Title

What Does Remediation and Probation Status Mean? A Survey of Emergency Medicine Residency Program Directors

Publication Date

2015

Journal Title

Acad Emerg Med

Abstract

ObjectivesEmergency medicine (EM) residency program directors (PDs) nationwide place residents on remediation and probation. However, the Accreditation Council for Graduate Medical Education and the EM PDs have not defined these terms, and individual institutions must set guidelines defining a change in resident status from good standing to remediation or probation. The primary objective of this study was to determine if EM PDs follow a common process to guide actions when residents are placed on remediation and probation. MethodsAn anonymous electronic survey was distributed to EM PDs via e-mail using SurveyMonkey to determine the current practice followed after residents are placed on remediation or probation. The survey queried four designations: informal remediation, formal remediation, informal probation, and formal probation. These designations were compared for deficits in the domains of medical knowledge (MK) and non-MK remediation. The survey asked what process for designation exists and what actions are triggered, specifically if documentation is placed in a resident's file, if the graduate medical education (GME) office is notified, if faculty are informed, or if resident privileges are limited. Descriptive data are reported. ResultsEighty-one of 160 PDs responded. An official policy on remediation and/or probation was reported by 41 (50.6%) programs. The status of informal remediation is used by 73 (90.1%), 80 (98.8%) have formal remediation, 40 (49.4%) have informal probation, and 79 (97.5%) have formal probation. There was great variation among PDs in the management and definition of remediation and probation. Between 81 and 86% of programs place an official letter into the resident's file regarding formal remediation and probation. However, only about 50% notify the GME office when a resident is placed on formal remediation. There were no statistical differences between MK and non-MK remediation practices. ConclusionsThere is significant variation among EM programs regarding the process of remediation and probation. The definition of these terms and the actions triggered are variable across programs. Based on these findings, suggestions toward a standardized approach for remediation and probation in GME programs are provided.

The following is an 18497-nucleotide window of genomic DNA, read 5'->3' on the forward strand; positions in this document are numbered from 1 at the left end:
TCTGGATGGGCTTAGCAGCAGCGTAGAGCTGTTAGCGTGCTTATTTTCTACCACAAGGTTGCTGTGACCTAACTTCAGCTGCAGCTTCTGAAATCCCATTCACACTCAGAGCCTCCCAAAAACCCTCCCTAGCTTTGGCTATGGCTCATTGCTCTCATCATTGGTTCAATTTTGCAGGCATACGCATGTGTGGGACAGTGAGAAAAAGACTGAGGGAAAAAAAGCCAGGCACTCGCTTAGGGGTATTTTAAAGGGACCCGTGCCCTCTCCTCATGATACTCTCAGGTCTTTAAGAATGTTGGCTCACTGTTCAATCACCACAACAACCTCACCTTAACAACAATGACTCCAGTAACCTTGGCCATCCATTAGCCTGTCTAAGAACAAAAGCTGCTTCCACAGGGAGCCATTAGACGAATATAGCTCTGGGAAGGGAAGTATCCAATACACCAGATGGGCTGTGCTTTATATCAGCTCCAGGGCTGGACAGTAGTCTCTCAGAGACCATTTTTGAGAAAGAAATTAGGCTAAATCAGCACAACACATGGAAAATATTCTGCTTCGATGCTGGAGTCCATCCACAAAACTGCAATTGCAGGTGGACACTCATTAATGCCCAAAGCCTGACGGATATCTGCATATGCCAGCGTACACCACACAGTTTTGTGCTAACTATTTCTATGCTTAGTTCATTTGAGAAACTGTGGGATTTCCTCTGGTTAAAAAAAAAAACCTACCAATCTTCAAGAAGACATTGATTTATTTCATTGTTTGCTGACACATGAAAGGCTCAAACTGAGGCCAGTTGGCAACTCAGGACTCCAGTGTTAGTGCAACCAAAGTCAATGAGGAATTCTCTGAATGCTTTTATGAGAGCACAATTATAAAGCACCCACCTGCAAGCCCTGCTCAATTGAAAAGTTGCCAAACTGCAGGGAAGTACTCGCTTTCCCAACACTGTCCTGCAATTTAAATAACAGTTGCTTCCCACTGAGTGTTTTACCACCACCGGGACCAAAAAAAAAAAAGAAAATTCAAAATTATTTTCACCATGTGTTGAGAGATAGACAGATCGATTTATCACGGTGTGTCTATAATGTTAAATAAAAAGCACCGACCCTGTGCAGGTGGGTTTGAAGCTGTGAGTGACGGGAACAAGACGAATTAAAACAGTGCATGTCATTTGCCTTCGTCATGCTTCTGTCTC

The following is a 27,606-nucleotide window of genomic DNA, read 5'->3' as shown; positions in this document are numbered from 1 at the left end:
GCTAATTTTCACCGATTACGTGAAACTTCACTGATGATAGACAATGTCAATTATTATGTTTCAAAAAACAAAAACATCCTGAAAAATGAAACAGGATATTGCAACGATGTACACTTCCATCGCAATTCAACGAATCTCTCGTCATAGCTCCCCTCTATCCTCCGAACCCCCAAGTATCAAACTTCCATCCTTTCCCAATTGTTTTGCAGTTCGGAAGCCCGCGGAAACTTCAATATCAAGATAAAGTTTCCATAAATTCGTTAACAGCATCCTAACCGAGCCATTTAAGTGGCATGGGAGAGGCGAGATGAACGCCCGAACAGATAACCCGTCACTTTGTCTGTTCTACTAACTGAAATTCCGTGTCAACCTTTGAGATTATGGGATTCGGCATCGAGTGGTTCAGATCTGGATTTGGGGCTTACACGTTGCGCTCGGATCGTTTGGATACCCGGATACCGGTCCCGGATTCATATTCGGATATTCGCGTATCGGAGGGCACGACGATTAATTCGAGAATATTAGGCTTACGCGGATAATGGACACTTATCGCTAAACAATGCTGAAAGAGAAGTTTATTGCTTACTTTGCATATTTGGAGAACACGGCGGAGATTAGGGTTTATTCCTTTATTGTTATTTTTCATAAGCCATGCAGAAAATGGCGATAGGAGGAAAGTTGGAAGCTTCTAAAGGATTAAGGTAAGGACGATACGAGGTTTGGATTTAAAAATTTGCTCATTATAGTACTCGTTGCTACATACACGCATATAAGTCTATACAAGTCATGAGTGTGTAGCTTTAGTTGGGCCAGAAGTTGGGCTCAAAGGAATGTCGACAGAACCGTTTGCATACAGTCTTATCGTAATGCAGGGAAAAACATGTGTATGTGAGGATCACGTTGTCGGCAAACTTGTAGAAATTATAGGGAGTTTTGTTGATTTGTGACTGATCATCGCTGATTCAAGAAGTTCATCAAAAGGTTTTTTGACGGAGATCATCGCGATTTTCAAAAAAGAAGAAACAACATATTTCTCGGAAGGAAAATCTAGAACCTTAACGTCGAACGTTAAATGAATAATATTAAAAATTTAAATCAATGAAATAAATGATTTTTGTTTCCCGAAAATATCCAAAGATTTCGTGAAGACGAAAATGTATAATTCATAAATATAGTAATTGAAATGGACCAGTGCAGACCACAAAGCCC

Volume Number

22

Issue Number

1

Pages

113-116

Document Type

Article

EPub Date

2015/01/08

Status

Northwell Researcher

Facility

Northwell Health

Primary Department

Emergency Medicine

PMID

25565491

DOI

10.1111/acem.12559

Comments

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